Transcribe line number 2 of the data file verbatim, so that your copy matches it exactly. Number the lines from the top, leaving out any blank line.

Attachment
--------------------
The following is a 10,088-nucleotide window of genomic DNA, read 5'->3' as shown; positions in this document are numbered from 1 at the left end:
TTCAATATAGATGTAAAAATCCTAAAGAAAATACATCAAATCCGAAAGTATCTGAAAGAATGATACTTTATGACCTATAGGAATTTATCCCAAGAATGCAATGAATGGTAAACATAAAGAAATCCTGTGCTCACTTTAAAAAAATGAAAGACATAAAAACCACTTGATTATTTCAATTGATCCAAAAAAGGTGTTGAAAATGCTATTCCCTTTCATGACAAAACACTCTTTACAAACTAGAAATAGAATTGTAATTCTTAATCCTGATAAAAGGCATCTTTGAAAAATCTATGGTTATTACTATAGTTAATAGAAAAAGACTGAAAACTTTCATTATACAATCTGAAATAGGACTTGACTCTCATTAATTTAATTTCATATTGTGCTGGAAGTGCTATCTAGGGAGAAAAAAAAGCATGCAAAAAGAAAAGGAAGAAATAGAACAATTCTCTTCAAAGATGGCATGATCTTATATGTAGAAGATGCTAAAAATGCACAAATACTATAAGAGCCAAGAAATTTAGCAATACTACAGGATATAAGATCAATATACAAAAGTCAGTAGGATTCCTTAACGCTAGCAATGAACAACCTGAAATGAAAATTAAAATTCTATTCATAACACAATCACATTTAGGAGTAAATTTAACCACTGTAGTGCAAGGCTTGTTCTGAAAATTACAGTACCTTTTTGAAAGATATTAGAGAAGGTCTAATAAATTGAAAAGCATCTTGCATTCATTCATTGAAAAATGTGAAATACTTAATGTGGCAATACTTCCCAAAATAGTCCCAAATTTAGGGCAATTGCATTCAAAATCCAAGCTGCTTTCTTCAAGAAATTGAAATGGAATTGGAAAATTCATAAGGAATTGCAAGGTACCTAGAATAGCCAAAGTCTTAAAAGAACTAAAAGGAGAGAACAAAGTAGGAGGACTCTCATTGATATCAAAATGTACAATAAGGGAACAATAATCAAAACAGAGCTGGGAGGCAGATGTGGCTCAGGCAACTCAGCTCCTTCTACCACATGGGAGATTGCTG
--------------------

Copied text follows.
TTCAATATAGATGTAAAAATCCTAAAGAAAATACATCAAATCCGAAAGTATCTGAAAGAATGATACTTTATGACCTATAGGAATTTATCCCAAGAATGCAATGAATGGTAAACATAAAGAAATCCTGTGCTCACTTTAAAAAAATGAAAGACATAAAAACCACTTGATTATTTCAATTGATCCAAAAAAGGTGTTGAAAATGCTATTCCCTTTCATGACAAAACACTCTTTACAAACTAGAAATAGAATTGTAATTCTTAATCCTGATAAAAGGCATCTTTGAAAAATCTATGGTTATTACTATAGTTAATAGAAAAAGACTGAAAACTTTCATTATACAATCTGAAATAGGACTTGACTCTCATTAATTTAATTTCATATTGTGCTGGAAGTGCTATCTAGGGAGAAAAAAAAGCATGCAAAAAGAAAAGGAAGAAATAGAACAATTCTCTTCAAAGATGGCATGATCTTATATGTAGAAGATGCTAAAAATGCACAAATACTATAAGAGCCAAGAAATTTAGCAATACTACAGGATATAAGATCAATATACAAAAGTCAGTAGGATTCCTTAACGCTAGCAATGAACAACCTGAAATGAAAATTAAAATTCTATTCATAACACAATCACATTTAGGAGTAAATTTAACCACTGTAGTGCAAGGCTTGTTCTGAAAATTACAGTACCTTTTTGAAAGATATTAGAGAAGGTCTAATAAATTGAAAAGCATCTTGCATTCATTCATTGAAAAATGTGAAATACTTAATGTGGCAATACTTCCCAAAATAGTCCCAAATTTAGGGCAATTGCATTCAAAATCCAAGCTGCTTTCTTCAAGAAATTGAAATGGAATTGGAAAATTCATAAGGAATTGCAAGGTACCTAGAATAGCCAAAGTCTTAAAAGAACTAAAAGGAGAGAACAAAGTAGGAGGACTCTCATTGATATCAAAATGTACAATAAGGGAACAATAATCAAAACAGAGCTGGGAGGCAGATGTGGCTCAGGCAACTCAGCTCCTTCTACCACATGGGAGATTGCTG